The sports stats world is a-twitter over a piece by Jonah Lehrer at the new Grantland site. Essentially, he says that stats have become important enough in sports that people are starting to ignore the immeasurables; it isn’t that the stats aren’t doing well enough, it’s that they’re doing too well (side note: you can find many replies to the article linked through stathead, and a reply by Jonah himself at wired). One piece of Jonah’s argument that hasn’t been addressed is his example of JJ Barea. According to Jonah, all the stats say JJ shouldn’t have been in those final three games of the Finals, but there he was leading the Mavs to victory. How true is that?
Jonah argues that JJ was put in the starting line-up for psychological reasons, not because any stats pointed to it being a good move. The first question you might ask is, where did his extra minutes come from? Even if JJ were a crappy player, playing him more minutes would be a good idea if he replaced someone worse. Comparing games 1-3 to 4-6 we can see that while JJ played 27 more minutes, Shawn Marion played 22 less; Jason Kidd 5 more; DeShawn Stevenson 3 more; Jason Terry 3 more; and Peja Stojakovic 21 less (he never got on the court in the last three games).
Barea nominally replaced Stevenson in the starting line-up, but DeShawn’s minutes didn’t change. Since JJ is a shooting guard, he could only really only replace another guard or a small forward (assuming the Mavs went to something like a three-guard line-up). So what we really have, roughly speaking, is 38 minutes of JJ, Kidd, Stevenson, and Terry replacing 43 minutes of Marion and Stojakovic. So let’s look at what the stats say about Marion and Stojakovic.
In 2011, Marion was either pretty good (if you believe Wins Produced or ezPM) or pretty bad (if you believe APM or RAPM). In the first three games of the Finals, he scored 46 points on 38 shots while getting 7 boards, 3 assists, 1 block, and almost 1 steal per game. In short, he played pretty well but the Mavs lost two of those games. Peja, on the other hand, was seen as average to good (RAPM was fairly bullish, but WP, ezPM, and APM also had him at a bit above average). But in the first three games of the Finals he was terrible, going 1 for 5 with no assists or blocks and only 3 total rebounds and 2 total steals in his 26 minutes. I don’t have the play-by-play data, but he was also presumably eaten alive by whoever he was guarding on defense (that’s what I learned by watching TV, where people who ‘watch games’ told me what was happening). In sum, it isn’t unreasonable to see either Marion or Peja losing minutes from a stats perspective. Marion was arguably a bad player in the regular season, and Peja was not contributing at all in the Finals through the first three games. Plus, the Mavs were down 1-2 and the coaches might have felt it was time for a change.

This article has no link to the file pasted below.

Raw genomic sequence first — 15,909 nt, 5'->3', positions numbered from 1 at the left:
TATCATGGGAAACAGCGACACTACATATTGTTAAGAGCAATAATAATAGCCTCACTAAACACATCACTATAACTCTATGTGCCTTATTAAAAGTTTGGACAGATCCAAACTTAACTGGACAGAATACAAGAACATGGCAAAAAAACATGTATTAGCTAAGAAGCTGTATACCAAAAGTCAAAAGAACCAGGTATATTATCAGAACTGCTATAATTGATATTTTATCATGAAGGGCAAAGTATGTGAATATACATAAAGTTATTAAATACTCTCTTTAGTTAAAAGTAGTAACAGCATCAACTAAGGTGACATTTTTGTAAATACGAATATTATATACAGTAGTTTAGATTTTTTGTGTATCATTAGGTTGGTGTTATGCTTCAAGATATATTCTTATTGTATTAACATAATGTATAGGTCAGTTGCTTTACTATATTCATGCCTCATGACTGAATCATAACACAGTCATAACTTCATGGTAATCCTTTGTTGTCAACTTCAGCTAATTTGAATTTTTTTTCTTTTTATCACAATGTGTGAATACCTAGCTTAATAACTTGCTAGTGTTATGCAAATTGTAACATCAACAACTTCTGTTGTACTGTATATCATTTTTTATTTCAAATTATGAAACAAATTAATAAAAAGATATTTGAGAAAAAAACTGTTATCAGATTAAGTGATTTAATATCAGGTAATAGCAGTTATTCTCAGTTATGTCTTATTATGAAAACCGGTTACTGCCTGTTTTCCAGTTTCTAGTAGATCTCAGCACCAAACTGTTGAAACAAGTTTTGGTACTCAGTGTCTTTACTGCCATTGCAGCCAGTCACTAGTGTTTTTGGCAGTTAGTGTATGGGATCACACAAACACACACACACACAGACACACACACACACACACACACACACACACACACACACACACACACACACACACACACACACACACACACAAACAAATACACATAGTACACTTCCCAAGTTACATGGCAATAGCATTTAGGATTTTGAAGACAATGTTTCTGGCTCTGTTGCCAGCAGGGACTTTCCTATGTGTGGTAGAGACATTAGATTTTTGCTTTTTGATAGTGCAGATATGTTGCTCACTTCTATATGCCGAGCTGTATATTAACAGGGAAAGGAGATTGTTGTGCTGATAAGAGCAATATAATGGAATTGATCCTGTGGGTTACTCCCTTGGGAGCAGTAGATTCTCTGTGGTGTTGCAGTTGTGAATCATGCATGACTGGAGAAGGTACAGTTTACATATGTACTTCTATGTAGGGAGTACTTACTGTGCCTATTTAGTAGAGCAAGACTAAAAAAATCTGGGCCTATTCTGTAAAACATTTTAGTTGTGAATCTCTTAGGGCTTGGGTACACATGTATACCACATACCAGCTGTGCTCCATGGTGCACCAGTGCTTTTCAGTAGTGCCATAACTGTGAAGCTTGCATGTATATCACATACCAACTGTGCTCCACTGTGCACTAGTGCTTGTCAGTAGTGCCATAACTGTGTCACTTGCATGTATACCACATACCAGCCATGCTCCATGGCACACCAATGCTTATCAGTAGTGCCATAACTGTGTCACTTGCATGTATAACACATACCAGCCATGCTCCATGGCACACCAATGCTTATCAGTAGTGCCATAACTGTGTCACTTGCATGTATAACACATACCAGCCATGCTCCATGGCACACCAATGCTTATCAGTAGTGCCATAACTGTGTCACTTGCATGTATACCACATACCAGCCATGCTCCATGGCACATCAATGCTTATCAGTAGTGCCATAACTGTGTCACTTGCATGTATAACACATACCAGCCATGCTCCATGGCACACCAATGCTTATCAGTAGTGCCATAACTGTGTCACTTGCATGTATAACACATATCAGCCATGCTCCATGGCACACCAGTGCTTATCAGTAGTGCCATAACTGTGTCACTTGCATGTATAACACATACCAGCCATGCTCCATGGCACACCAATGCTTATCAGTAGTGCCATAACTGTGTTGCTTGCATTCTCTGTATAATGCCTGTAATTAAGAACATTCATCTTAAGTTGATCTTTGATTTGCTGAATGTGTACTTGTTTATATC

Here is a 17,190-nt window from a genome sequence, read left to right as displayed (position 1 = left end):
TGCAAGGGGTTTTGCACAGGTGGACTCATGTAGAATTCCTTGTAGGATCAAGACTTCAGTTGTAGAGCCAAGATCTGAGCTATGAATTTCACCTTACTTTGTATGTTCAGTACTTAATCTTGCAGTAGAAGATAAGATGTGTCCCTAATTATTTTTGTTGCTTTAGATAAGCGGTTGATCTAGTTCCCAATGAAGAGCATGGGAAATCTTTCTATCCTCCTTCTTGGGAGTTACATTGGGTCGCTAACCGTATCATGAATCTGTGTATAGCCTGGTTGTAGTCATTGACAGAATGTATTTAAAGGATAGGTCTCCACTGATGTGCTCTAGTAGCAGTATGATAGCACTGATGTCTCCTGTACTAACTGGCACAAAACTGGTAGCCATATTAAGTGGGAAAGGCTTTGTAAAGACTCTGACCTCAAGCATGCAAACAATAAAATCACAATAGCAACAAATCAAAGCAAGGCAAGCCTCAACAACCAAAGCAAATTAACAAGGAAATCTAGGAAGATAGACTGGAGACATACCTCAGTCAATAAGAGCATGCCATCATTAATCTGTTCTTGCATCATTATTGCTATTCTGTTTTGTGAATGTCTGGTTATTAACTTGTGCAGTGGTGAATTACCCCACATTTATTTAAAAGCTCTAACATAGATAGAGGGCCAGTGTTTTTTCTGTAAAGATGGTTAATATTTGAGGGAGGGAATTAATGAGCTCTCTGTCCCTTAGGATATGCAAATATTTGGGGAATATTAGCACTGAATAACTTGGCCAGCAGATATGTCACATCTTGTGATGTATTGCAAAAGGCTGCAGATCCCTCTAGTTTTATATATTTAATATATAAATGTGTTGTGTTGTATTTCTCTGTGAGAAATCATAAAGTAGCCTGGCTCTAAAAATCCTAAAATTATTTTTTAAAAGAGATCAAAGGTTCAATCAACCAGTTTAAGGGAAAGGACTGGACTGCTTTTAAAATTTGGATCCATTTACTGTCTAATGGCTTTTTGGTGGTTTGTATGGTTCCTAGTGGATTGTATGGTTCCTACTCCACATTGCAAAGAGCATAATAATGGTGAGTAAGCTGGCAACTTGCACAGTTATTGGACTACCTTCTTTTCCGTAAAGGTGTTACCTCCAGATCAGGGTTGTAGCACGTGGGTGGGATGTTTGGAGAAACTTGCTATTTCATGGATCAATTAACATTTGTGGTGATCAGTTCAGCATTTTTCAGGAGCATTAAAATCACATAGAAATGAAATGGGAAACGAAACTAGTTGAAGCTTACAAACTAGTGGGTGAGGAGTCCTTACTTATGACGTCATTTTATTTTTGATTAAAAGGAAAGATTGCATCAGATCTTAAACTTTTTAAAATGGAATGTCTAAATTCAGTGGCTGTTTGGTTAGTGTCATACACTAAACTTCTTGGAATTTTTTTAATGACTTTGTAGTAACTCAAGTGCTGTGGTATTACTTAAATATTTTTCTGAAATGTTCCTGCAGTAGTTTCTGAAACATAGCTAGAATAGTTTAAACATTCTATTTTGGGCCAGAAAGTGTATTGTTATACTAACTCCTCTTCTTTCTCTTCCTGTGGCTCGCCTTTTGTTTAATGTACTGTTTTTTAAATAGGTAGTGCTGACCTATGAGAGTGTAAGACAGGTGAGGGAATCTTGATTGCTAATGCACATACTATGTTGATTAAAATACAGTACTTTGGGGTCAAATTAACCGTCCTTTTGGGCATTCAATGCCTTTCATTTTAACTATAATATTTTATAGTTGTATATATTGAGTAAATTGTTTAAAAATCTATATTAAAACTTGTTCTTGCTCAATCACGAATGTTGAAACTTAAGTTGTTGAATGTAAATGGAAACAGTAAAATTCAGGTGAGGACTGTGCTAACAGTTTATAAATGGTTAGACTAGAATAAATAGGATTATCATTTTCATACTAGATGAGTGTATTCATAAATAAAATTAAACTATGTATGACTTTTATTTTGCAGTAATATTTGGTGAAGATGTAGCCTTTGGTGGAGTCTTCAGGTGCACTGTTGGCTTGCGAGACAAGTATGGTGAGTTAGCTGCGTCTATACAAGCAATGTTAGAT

So what about JJ? As Jonah notes, he wasn’t exactly setting the world on fire with his 5 for 23 shooting in the first three Finals games. In the regular season, he was probably about average (average according to RAPM, above according to ezPM, a bit below according to WP, and bad according to APM). But Jonah also mentions that he was missing a lot of layups. That implies that he was getting to shoot a lot of layups, and layups are a pretty good shot. Unless JJ was missing because of a lot of shot-block pressure, there’s a good chance that he would make those shots as usual in the future. That is, of course, if you believe in the statistical idea of regression to the mean.
In short, the statistical viewpoint from WP, RAPM, APM, and ezPM for the regular season says that Barea was probably a better option than Marion and not a big drop-off from Peja. Perhaps most importantly, according to Mavs stats guy Roland Beech’s site, Barea had a better rating than Kidd, Marion, and Stevenson anyway. And in the first three games of the Finals, Peja was playing poorly in a low number of minutes while the Mavs lost twice. JJ wasn’t playing great, but it appeared that he had easy room for improvement. So I think you could make the statistical argument that JJ was in line for more minutes anyway, and I certainly think it’s defensible if you argue that the Mavs decided to make some kind of change after going down 1-2 in the series. Perhaps the Mavs staff was following the numbers after all.